Project Management

Hot Boston: Part 2

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Richard Maltzman
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In Part 1 of this series, I introduced the Boston Heat Plan, and marveled a bit at its thorough planning section.  In Part 2, I take you on a quick tour of the Stakeholder Engagement section.  Notable even in name, this section doesn’t discuss stakeholder management because (as PMI has recognized) we don’t manage stakeholders, we need to do a great job of identifying them and engaging (communicating, listening, partnering, understanding) them.

Clearly one of the most obvious stakeholders are the people of Boston.  Which type of people and communities are impacted by heat?  From the City of Boston website:

Who heat impacts:

Extreme heat affects us all but does not affect us all equally. More impacted groups include:

  • low-income communities
  • communities of color
  • indigenous and tribal communities
  • infants, children, and older adults 
  • those who do not have access to cool spaces in the summer
  • individuals with chronic illnesses and conditions that worsen with heat exposure, and
  • residents in areas with less green space.

The planners did an outstanding and creative job (in my opinion) in coming up with ways to elicit input from the residents of various communities of Boston.  Note: some of the text below comes directly from the report.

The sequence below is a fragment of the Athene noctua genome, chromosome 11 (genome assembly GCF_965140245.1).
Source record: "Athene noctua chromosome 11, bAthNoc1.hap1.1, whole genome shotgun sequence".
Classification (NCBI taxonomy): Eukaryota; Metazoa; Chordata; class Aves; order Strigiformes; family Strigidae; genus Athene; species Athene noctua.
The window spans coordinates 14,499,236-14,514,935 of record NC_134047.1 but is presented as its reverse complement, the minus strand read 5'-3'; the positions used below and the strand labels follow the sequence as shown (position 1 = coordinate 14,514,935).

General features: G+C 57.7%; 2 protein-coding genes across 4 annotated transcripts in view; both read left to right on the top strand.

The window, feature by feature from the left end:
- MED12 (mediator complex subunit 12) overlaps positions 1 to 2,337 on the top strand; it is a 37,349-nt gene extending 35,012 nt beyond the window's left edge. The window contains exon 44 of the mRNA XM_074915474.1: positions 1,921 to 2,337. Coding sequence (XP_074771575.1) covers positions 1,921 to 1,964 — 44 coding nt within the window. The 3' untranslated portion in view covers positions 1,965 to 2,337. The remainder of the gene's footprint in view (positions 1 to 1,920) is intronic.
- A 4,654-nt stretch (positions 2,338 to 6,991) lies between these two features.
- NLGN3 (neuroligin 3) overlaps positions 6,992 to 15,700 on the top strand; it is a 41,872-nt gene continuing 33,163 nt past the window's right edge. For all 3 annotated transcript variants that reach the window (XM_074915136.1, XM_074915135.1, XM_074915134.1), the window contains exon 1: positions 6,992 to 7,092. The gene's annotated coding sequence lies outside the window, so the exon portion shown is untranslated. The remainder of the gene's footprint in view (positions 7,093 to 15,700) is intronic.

Participants in the process shared perspectives from their lived experience in Boston with heat and access to cooling. Community feedback directly shaped the heat resilience strategies included in this plan.

The City’s approach to community engagement included a range of ways for residents to engage including the following methods:

Considering that this was done during the peak of the COVID-19 Pandemic, virtual meetings were used to engage discussion and collaborative strategy development.  The planners used innovative techniques for the meetings themselves, including live sketching sessions where people could draw their ideas collaboratively onto a cityscape and build off others’ ideas – in real time.

Below are some images from the report showing the creativity they used – a “comic builder” to make avatars, virtual self-reflection, the sketching tool mentioned above, and a “gathering screen” (the blog post header image above) taking advantage of those avatars.

Meetings (virtual, due to the Pandemic) included two open houses, five neighborhood ideas sessions, and a forum specifically designed for youth. These sessions were recorded and made available on the project website to provide more opportunities for ongoing feedback in response to the same questions discussed in the live event.

In addition to the meetings, the planners also used citywide surveys, neighborhood idea sessions, and a special youth-led survey.

Although not many details were provided, the planners also identified other stakeholders with whom they would engage.  They include:

  • Civic organizations
  • Data privacy experts
  • Workforce safety organizations
  • Unions
  • Worker centers
  • City and state regulators
  • Expert focus groups
  • Industry groups

…and more.  As I preach to my project management students, “broad and deep” is the way to identify stakeholders.  Broad – meaning all categories of stakeholders, and deep – meaning all of the possible stakeholders in that category.

In Parts 3 and 4, I’ll shift to discussing the roadmap they established and their plan for benefits realization of the heat plan project.

Posted by Richard Maltzman on: May 28, 2022 12:08 AM | Permalink

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Thank you for the reminder to ensure we include all stakeholders and rightholders in our projects.

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